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Author Topic: Buy a new soldering iron or repair my old Weller WTCPs ?  (Read 1100 times)
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Denmark
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I'm in a dilemma.

Tonight my trusty old WTCPs finally gave up the spirit!

I bought it used ten years ago, and it has done good service since then.

Now the switch in the handle is finally worn beyond repair, the plastic in the handle has turned brittle and is cracking and tonight it got stuck in "on" and got pretty hot!


But should I get a new handle (the powersupply is still OK) or buy something from this century instead?


I like the old weller, but I can buy a new soldering station with electronic temperature control for less than the price of a new handle.
I have considered one like this:
http://www.amazon.co.uk/Fixpoint®-Digital-soldering-temperature-fixpoint/dp/B001G2LVE0/ref=sr_1_cc_1?s=aps&ie=UTF8&qid=1367528842&sr=1-1-catcorr&keywords=Ep5+soldering

I'm not using it all day long, rather a couple of hours a week.
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The Netherlands
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Your link doesn't work, i don't know how to link to that amazon page.

I've never heard of the fixpoint brand, and the pics show an iron that is much like a lot of real cheap ones i've seen.
No doubt it's in a complete different league compared to any Weller product.

That said, you could very well be using this iron happily (ever after...) without any problem, who's to say.
It wouldn't be my choice if i needed it on a daily basis.
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Have a look at "blink without delay".
Did you connect the grounds ?
Je kunt hier ook in het Nederlands terecht: http://arduino.cc/forum/index.php/board,77.0.html

Anaheim CA.
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I started with Weller irons and I can't count the number of defective switches (an interesting part the switch drops out when the slug at the end of the tip reaches the "Curie" point.. {Named after the lady that discovered the phenomena in the 1890's as I remember} the "Curie" point is the temperature at which a ferrous material looses it's attraction to a magnet... And heaters I've replaced many.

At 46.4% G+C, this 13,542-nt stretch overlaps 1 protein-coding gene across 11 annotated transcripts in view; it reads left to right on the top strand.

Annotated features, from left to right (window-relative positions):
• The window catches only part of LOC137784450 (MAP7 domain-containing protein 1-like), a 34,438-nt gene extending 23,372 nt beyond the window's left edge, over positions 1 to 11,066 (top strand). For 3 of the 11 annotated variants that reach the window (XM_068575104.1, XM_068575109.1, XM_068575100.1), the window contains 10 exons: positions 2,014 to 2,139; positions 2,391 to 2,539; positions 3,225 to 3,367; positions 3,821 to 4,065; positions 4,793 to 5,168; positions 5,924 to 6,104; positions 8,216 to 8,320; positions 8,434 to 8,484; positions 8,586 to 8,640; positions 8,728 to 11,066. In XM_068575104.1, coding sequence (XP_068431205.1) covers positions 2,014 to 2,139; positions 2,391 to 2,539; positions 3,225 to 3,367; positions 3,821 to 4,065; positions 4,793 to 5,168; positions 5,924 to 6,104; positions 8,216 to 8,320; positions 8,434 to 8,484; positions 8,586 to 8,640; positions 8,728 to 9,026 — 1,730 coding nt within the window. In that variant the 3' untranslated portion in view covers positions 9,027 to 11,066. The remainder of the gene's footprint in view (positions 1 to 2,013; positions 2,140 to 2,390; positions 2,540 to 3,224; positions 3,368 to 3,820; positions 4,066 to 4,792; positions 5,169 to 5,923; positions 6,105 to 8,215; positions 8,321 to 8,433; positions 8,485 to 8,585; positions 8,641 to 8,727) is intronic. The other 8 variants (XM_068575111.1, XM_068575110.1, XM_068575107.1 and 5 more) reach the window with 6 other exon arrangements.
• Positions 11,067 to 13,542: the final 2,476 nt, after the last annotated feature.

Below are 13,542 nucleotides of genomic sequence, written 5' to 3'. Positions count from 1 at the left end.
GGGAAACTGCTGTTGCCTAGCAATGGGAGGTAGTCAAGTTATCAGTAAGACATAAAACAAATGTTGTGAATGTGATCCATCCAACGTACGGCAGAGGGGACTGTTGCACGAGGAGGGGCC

I switched to a Hakko 906 variable temp iron in the early 90's and in the time since I've replaced 5 heaters from a 906 to a 926 (Which I still own and works) and finally to a 936 (Discontinued). If you can find a 936 'discontinue and they are available still [$50.00 or so] or better, a dual use hot air and soldering iron (Typ $100 to $150.00 you would be better off. All I've seen use an iron similar to the Hakko product... even to the plug... and are available for $10 - 15 dollars (replacement cost) and the tips are cheap I bought an assortment of 10 different types from Ebay @ Uxwell (Bosity on a web search) for $9.95. US cost is about 4.95... EA.
Buy the Hakko, You'll come to like it more than the Weller. I did...

Doc
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Denmark
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Sorry about the defective link, I'm afraid it is because I'm on an iPad for the moment.

I've attached a picture instead.
This seller calls it "EP5"



But so far nobody has called me names for doubting the old weller. That could be a sign!



* image.jpg (28.9 KB, 400x298 - viewed 37 times.)
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Anaheim CA.
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Nice looking iron... But in looking at it and wanting that fancy LCD on mine... I realized that I only infrequently look at the temperature and I would be making/buying something I rarely use and have not needed in the 20 years I've used the Hakko product. It stays @ 350 - 375 C or 650 - 700 F... Unless the job demands a different temperature... Like soldering TO-263 parts or other SMT work... It's "Cute" but useless in production or hobbyist use... It's a hobby for me today but was my profession for nearly 40 years... Engineering.

Doc
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--> WA7EMS <--
“The solution of every problem is another problem.” -Johann Wolfgang von Goethe
I do answer technical questions PM'd to me with whatever is in my clipboard

Denmark
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I bought one, and so far it is working flawlessly.

I'll keep you posted whether it breaks down or keeps going.
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the land of sun+snow
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The link works fine if you cut'n'paste the entire thing. That iron looks 100% perfectly
fine, and appears to be in the same league as dozens of other similar devices. That
price range will buy a decent unit - my $50 40W adjustable unit has worked fine for
years and years.

40-48W will handle most electronics requirements. LCD readout is ok, but adjustability
is of primary concern.

I prefer wedge-shaped or chisel-point tips for most work, as they distribute the heat
much faster than the pencil-point tips, but the latter are better for small smt parts.
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